There is an interesting controversy in Israel after the rabbinate in Jerusalem issued a letter warning dozens of hotels in the city that it is “forbidden” by Jewish religious law to erect a Christmas tree or stage new year’s parties. It is a reminder of how Israel remains a country without separation of temple and state — a source of continual tension between the government and both secular Jews and other religions. The Washington Post has referred to a virtual “war on Christmas” by some rabbis in the country.
Hotel owners have been put in a difficult position as rabbis threaten to pull certification for “kosher” establishments. Elad Dokow, a rabbi in Haifa and Israel’s premier technology university, has been one of the more vocal opponents to Christmas trees. Called “the Technion’s rabbi, Dokow ordered that Jewish students boycott their students’ union after the installation of a small Christmas tree, which he called the tree “idolatry” and a “pagan” symbol. Dokow explained that his intolerance is really not . . . well . . . intolerant: “This is not about freedom of worship. his is the world’s only Jewish state. And it has a role to be a ‘light unto the nations’ and not to uncritically embrace every idea.” It is of course about freedom to worship when you ban Christian symbols of worship.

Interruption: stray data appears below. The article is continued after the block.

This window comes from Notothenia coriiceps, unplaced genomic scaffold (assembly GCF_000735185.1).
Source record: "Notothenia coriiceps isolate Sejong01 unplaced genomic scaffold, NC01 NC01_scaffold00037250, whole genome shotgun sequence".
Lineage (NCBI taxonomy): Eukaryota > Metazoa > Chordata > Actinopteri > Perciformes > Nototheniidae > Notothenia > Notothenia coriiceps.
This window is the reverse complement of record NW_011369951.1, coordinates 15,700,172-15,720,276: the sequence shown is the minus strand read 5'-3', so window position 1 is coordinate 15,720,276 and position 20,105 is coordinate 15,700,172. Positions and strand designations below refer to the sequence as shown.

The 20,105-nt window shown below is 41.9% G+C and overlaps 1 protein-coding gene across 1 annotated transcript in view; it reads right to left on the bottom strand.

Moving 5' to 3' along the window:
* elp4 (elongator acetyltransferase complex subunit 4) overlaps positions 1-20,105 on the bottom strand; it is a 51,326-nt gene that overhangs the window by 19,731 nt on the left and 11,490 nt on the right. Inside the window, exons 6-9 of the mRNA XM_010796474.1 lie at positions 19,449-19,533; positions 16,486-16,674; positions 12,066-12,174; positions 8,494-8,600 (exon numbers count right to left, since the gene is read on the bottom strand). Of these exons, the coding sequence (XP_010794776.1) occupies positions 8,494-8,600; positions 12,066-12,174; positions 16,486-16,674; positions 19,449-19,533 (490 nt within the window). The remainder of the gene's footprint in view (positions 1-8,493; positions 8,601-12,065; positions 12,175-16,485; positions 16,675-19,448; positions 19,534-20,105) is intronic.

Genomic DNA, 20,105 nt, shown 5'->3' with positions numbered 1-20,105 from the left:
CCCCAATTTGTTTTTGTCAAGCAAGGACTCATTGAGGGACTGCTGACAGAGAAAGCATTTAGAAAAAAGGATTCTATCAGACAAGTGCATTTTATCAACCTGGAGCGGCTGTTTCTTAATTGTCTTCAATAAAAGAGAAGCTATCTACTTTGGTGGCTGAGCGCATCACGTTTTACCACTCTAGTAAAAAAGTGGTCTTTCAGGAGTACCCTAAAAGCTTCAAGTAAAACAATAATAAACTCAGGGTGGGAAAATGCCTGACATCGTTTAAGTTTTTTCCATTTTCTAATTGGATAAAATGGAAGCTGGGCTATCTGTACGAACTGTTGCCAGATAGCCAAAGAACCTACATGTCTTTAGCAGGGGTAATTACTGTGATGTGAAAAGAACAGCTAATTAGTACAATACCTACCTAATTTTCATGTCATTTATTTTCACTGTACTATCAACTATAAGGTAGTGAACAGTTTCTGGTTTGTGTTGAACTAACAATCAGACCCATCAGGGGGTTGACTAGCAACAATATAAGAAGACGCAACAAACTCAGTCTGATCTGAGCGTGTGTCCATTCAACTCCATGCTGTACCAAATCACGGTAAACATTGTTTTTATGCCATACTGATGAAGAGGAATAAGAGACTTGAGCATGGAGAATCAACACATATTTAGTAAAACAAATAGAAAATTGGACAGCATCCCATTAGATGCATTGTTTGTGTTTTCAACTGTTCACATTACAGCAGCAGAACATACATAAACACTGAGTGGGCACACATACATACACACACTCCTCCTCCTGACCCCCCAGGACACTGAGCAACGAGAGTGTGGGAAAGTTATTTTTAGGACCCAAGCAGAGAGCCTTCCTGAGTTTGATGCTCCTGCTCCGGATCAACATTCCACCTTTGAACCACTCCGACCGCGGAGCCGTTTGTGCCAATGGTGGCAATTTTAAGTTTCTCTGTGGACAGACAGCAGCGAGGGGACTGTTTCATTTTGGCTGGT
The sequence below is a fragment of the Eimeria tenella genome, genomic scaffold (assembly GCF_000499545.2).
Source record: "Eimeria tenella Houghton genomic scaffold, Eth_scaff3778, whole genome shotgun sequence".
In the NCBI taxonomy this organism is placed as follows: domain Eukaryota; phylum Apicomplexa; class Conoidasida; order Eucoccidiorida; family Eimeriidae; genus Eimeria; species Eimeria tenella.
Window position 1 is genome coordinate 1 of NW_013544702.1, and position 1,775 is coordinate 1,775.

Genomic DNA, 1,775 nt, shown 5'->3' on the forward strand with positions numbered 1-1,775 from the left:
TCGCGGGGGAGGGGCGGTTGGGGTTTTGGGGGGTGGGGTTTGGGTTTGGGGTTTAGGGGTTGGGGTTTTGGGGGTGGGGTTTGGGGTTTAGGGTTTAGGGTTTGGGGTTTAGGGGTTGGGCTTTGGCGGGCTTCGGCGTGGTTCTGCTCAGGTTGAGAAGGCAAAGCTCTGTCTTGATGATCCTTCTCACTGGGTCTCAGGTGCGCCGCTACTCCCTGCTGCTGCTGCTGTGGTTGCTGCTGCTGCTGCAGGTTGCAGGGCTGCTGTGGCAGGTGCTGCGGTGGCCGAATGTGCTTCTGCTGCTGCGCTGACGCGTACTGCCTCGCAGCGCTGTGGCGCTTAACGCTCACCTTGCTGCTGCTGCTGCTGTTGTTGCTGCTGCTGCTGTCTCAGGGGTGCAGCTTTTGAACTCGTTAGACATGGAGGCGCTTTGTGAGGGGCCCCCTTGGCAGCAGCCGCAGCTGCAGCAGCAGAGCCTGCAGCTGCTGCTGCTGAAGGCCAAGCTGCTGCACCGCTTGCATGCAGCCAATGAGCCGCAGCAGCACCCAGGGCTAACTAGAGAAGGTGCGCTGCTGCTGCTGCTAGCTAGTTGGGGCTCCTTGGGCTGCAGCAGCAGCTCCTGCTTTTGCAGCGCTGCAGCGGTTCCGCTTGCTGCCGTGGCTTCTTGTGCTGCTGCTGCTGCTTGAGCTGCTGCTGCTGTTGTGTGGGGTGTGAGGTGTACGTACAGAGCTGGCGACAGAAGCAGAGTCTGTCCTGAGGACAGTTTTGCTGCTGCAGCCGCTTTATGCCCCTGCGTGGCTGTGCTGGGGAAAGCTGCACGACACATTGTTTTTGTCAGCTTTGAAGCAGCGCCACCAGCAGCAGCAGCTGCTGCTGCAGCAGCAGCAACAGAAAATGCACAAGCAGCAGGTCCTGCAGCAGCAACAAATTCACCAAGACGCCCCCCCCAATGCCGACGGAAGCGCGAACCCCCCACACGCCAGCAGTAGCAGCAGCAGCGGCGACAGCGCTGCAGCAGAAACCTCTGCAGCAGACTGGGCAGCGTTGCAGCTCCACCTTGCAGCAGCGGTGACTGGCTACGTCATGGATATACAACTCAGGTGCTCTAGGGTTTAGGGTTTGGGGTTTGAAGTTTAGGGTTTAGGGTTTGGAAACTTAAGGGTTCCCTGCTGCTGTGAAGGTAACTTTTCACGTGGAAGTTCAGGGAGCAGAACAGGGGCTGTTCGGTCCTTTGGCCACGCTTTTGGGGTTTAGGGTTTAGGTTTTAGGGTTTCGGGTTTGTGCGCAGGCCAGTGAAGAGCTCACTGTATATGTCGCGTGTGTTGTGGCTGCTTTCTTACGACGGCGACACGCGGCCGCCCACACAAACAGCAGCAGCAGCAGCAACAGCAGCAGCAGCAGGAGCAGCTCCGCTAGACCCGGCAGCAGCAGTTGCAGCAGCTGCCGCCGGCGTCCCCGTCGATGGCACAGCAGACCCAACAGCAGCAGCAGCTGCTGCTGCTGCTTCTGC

There is a strong secular movement in Israel but the country still gives considerable powers to religious leaders in maintaining Jewish identity and traditions.
What do you think?